Feeds

Casio cosies up to YouTube

Securing Web Applications Made Simple and Scalable

A tie-up between Casio and YouTube wouldn't have been our first guess for an expansion attempt by either of the two companies, but when you think about it, it sort of makes sense. And, hey, Google needs to recoup some of its $1.65bn.

The agreement has come in the form of two new Casio digital cameras, the EX-S880 and EX-Z77, which incorporate a branded YouTube Best Shot mode. This allows web-savvy happy-snappers to shoot and save movies on either camera at the optimum size and quality for transfer to YouTube.

The EX-S880 is an 8.1-megapixel camera that sits within Casio's Exilim Card series, while the 7.2-megapixel EX-Z77 will nestle within its Exilim Zoom line-up. Both used the H.264 video standard and include specialist software to upload videos to YouTube in two steps, as well as motion analysis technology that should help to reduce blurring.

Casio_exs880v2
Casio's EX-S880

Both a nearly identical in their dimensions as well, with the EX-S880 measuring 9.4 x 6 x 1.7cm deep, while the EX-Z77 measures 9.5 x by 5.9 x 1.9cm deep.

Each camara has a 3x optical and 4x digital zoom. The EX-Z77 has a 2.6in widescreen display, while the EX-S880 has the slightly larger 2.8in display and a maximum brightness, from its centre, of 1000cdp² - pretty bright for a camera display, surpassing even many LCD TVs on the market.

The EX-Z77 gives users a maximum five shots per second, while the EX-S880 is limited to four. Each has the by now standard image stabilisation and red-eye reduction functions built in. The maximum ISO for both models is 1600, when the high sensitivity image option is selected.

Casio_exz77
Casio's EX-Z77

Casio has given the biggest choice of body colour options to purchasers of the EX-Z77, with silver, black, pink, red and blue available. EX-S800 fans will have to settle for silver, black or red.

The EX-Z700 will be available in August for around £150 (€221/$304), while the EX-S880's release date is yet to be confirmed, but is expected to cost around £250 (€369/$507).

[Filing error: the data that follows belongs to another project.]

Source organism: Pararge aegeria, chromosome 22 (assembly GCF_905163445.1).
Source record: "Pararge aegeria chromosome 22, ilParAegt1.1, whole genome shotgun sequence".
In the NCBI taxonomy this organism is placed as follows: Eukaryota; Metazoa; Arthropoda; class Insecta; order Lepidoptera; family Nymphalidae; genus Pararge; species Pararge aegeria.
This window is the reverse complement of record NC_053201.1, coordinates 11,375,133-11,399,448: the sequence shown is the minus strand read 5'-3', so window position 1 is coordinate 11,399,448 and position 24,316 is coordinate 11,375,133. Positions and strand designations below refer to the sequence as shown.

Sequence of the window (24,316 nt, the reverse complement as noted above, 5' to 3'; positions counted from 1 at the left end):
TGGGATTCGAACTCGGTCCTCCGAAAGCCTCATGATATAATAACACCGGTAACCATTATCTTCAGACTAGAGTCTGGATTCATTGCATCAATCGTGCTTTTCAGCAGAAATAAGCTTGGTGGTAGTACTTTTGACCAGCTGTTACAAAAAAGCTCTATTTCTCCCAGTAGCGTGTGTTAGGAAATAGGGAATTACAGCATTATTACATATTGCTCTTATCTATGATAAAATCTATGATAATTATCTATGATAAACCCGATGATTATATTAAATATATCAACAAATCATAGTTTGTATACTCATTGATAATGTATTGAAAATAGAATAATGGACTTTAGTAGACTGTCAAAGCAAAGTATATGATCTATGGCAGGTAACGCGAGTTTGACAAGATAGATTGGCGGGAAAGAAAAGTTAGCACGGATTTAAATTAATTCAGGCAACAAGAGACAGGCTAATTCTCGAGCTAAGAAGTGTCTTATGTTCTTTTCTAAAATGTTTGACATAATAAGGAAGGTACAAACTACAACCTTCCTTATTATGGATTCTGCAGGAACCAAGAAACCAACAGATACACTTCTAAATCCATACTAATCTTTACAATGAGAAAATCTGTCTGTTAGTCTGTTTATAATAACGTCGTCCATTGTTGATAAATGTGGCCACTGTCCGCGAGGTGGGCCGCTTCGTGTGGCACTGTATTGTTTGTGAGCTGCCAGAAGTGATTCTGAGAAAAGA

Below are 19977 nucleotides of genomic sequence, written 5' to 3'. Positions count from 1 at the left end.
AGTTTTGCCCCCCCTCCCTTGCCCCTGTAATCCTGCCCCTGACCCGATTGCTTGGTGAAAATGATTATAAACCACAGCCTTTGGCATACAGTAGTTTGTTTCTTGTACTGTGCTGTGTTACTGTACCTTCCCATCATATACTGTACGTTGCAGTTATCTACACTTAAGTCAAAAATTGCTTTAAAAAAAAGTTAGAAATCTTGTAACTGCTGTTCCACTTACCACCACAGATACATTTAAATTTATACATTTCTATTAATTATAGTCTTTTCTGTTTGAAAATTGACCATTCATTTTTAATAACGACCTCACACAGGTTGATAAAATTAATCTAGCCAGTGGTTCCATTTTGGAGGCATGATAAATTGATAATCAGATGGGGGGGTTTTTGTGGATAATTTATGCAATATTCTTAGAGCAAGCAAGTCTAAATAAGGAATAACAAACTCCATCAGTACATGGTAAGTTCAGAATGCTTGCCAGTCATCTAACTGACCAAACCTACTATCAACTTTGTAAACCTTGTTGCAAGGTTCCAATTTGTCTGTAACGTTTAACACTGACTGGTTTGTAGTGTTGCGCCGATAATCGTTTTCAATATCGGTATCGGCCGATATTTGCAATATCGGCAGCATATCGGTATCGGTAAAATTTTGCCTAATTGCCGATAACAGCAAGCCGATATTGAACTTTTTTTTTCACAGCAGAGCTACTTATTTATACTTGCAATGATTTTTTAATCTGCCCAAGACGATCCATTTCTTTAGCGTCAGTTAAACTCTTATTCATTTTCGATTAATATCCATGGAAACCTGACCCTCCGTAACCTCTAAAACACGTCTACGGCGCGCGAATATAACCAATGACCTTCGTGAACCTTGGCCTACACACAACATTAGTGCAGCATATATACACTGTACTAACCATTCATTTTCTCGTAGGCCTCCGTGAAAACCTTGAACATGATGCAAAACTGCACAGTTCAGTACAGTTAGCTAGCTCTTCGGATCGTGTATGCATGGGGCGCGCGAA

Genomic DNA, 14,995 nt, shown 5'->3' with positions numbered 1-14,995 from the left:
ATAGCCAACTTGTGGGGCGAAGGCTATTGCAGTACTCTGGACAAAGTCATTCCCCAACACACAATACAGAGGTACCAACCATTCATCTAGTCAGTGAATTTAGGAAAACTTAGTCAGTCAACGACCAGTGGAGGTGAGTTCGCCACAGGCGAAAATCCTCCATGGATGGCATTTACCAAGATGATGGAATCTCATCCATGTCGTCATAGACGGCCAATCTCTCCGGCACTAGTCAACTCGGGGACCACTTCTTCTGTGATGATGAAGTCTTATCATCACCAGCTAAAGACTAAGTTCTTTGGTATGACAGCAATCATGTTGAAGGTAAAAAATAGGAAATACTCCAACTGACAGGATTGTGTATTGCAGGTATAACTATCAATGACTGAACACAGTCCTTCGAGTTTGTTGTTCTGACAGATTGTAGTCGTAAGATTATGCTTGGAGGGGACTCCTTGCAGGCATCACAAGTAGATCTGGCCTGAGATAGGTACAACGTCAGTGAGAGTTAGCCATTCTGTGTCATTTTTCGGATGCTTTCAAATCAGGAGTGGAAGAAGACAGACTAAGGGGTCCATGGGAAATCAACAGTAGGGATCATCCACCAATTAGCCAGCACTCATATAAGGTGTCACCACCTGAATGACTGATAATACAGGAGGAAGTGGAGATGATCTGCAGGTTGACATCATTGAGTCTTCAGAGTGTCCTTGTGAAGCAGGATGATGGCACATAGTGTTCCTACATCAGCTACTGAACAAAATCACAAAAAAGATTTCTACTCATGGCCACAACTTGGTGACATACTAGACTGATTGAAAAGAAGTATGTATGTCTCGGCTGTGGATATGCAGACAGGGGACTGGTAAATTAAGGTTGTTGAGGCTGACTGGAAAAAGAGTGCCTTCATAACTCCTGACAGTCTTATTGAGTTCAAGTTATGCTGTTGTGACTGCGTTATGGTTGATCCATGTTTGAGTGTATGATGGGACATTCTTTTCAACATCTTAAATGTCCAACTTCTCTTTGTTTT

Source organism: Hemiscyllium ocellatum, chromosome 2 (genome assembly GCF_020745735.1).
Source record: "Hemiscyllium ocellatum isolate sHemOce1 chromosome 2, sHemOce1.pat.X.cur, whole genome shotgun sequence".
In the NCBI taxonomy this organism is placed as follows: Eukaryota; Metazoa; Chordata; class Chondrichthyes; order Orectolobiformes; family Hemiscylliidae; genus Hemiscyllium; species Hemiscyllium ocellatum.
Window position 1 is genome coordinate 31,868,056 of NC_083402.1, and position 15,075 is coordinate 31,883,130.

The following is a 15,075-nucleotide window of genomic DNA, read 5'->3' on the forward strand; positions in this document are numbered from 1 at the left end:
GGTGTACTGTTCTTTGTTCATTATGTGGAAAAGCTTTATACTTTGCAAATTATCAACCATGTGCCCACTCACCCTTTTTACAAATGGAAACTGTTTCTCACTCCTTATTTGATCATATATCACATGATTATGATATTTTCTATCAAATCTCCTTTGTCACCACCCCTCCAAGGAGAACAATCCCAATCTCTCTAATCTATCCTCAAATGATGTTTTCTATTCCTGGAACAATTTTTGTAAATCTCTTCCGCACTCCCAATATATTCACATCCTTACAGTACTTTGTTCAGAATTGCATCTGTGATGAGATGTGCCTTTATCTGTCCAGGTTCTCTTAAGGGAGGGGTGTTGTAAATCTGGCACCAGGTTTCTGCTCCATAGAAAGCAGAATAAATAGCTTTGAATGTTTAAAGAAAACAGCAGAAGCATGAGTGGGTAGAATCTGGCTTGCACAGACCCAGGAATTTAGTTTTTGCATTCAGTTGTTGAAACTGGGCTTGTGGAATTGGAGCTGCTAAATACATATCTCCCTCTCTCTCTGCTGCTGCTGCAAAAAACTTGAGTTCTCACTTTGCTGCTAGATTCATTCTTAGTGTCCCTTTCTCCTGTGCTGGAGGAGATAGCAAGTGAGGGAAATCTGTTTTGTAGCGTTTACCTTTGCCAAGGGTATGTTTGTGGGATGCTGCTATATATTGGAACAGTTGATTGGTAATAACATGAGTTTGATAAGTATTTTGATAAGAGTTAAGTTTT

Application security programs and practises

More from The Register

next story
iPad? More like iFAD: We reveal why Apple fell into IBM's arms
But never fear fanbois, you're still lapping up iPhones, Macs
For Lenovo US, 8-inch Windows tablets are DEAD – long live 8-inch Windows tablets
Reports it's killing off smaller slabs are greatly exaggerated
Microsoft unsheathes cheap Android-killer: Behold, the Lumia 530
Say it with us: I'm King of the Landfill-ill-ill-ill
Cheer up, Nokia fans. It can start making mobes again in 18 months
The real winner of the Nokia sale is *drumroll* ... Nokia
Seventh-gen SPARC silicon will accelerate Oracle databases
Uncle Larry's mutually-optimised stack to become clearer in August
EU dons gloves, pokes Google's deals with Android mobe makers
El Reg cops a squint at investigatory letters
Apple orders huge MOUNTAIN of 80 MILLION 'Air' iPhone 6s
Bigger, harder trouser bulges foretold for fanbois
prev story

Whitepapers

Top three mobile application threats
Prevent sensitive data leakage over insecure channels or stolen mobile devices.
Implementing global e-invoicing with guaranteed legal certainty
Explaining the role local tax compliance plays in successful supply chain management and e-business and how leading global brands are addressing this.
Top 8 considerations to enable and simplify mobility
In this whitepaper learn how to successfully add mobile capabilities simply and cost effectively.
Application security programs and practises
Follow a few strategies and your organization can gain the full benefits of open source and the cloud without compromising the security of your applications.
The Essential Guide to IT Transformation
ServiceNow discusses three IT transformations that can help CIO's automate IT services to transform IT and the enterprise.